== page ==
As the State of Texas and Planned Parenthood take their fight for the Women’s Health Program to court, Texas women are left wondering where they will get the health care they need–and when. This is just one woman’s story out of 130,000.
When clients come to the Downtown Planned Parenthood Clinic in Austin, Texas, they’re coming to get what they’ve always gotten: contraception, cancer screenings and STI tests. But what they’re getting, if they’re on the newly defunded Medicaid Women’s Health Program, is bad news: Planned Parenthood can’t see them any more.
It is incredibly frustrating that the very women the federal Medicaid law is intended to protect are the ones who are hurt the most, but those sanctions are the only tool HHS has at its disposal to enforce the law.
What will it look like to have no federal Women’s Health Program in Texas? That’s what the state department of Health and Human Services began figuring out last week when Governor Rick Perry and Texas lawmakers opted to cut Planned Parenthood out of the Women’s Health Program in the state.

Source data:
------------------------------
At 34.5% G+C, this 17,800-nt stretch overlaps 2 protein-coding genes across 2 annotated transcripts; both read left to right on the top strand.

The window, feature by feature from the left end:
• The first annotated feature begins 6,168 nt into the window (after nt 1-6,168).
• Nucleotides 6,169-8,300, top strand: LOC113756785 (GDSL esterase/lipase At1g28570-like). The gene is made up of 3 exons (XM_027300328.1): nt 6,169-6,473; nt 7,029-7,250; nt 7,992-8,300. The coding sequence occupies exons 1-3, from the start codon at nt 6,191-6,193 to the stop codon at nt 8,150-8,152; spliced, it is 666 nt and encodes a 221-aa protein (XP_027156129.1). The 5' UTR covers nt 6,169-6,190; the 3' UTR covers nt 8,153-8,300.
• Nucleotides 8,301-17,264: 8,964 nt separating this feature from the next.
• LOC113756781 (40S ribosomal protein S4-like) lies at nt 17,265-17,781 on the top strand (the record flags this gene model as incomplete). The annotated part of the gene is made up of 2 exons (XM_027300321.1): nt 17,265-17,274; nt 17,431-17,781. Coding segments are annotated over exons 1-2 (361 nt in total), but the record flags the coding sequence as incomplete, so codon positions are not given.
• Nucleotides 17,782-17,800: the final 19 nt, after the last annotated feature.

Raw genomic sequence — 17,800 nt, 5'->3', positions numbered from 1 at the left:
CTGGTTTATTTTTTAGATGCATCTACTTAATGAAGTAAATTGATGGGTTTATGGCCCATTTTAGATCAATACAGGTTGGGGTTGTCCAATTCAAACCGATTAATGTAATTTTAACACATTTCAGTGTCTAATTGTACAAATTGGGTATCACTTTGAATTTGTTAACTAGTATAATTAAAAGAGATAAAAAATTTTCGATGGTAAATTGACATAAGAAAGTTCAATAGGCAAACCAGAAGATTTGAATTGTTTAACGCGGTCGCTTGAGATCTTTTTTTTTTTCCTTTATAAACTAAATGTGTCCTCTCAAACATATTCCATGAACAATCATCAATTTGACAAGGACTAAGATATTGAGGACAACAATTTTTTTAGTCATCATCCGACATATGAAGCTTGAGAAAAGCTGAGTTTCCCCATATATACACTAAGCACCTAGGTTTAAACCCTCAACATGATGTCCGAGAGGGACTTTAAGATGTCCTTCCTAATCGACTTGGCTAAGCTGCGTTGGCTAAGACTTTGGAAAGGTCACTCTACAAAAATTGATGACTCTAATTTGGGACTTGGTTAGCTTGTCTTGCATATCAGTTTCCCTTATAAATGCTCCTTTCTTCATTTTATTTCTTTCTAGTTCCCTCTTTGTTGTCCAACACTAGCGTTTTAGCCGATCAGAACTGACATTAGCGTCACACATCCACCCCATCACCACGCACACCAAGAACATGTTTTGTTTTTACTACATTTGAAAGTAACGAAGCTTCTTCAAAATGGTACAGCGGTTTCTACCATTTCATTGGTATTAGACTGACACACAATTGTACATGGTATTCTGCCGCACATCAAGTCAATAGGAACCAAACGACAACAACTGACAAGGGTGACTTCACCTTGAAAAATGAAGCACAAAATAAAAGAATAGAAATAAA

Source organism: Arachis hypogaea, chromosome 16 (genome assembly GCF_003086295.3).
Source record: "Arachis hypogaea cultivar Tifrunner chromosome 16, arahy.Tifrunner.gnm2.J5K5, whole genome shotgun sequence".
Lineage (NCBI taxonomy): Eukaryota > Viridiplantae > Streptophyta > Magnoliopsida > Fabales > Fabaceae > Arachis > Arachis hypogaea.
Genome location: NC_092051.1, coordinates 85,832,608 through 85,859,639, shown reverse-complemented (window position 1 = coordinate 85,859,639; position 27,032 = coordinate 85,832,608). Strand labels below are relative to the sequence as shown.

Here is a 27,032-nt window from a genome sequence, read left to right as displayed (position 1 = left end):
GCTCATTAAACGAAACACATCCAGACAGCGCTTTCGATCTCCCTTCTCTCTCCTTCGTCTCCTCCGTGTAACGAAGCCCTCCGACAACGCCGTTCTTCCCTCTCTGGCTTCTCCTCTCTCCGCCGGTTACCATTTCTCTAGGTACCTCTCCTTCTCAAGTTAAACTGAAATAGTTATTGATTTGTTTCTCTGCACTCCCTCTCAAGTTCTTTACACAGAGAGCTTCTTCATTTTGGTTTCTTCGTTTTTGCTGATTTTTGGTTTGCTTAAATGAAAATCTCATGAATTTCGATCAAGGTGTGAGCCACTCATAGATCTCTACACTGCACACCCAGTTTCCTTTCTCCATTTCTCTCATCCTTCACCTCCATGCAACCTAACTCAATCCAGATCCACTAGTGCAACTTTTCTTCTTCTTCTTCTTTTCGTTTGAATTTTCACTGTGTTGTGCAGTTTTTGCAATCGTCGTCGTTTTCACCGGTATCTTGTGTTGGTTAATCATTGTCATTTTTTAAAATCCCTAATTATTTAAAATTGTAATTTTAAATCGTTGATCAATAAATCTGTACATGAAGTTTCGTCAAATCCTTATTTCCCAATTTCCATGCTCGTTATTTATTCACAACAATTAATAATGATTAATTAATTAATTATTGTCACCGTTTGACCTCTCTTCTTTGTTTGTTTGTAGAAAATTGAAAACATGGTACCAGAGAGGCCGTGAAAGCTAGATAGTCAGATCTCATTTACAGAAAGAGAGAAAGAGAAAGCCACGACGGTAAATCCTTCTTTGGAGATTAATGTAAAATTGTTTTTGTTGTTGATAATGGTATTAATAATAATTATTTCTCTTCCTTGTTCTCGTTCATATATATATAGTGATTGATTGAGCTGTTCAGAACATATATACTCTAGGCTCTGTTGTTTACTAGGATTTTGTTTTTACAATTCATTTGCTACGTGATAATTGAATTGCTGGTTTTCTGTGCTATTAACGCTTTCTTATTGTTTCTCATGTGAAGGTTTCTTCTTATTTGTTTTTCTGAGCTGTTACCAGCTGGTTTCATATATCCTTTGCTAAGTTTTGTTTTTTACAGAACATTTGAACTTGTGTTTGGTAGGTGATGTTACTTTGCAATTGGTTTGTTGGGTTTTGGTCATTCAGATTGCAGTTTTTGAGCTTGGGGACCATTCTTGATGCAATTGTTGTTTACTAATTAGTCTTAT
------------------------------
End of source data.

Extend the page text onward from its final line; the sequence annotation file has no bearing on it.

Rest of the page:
My name is Rene, and I am graduate student. I am also on the Women’s Health Program (WHP). Many of the women on the WHP are college students like myself, trying to better their lives with a higher education. We shouldn’t have to choose between paying for a cancer screening and paying our bills while we’re trying to further our education.
What will it take for Texas women to use our voices and our votes to protect poor women’s health care, roll back restrictive and onerous abortion regulations, and gain back control of our bodies, our lives, and our daughters’ futures?
Thanks to the tireless efforts of Texas lawmakers, as many as 400,000 Texas women will have no or greatly reduced access to basic preventative and reproductive health care beginning today.
When Virginia legislators first began considering a forced trans-vaginal ultrasound bill, progressives wondered: “What kind of world are we living in, when “informed consent” is tantamount to state-sanctioned rape?” Here’s what kind of world: the kind wherein a mandatory ultrasound law scads worse than the proposed Virginia bill has already been in place for five months. In Texas. And right now there may be no feasible legal way to stop it.
Spending scarce time, money, and energy, Andrea Grimes goes on a hunt to find one of those many “alternatives” to Planned Parenthood anti-choicers claim will provide access to reproductive health care. Problem is, in Texas they don’t exist.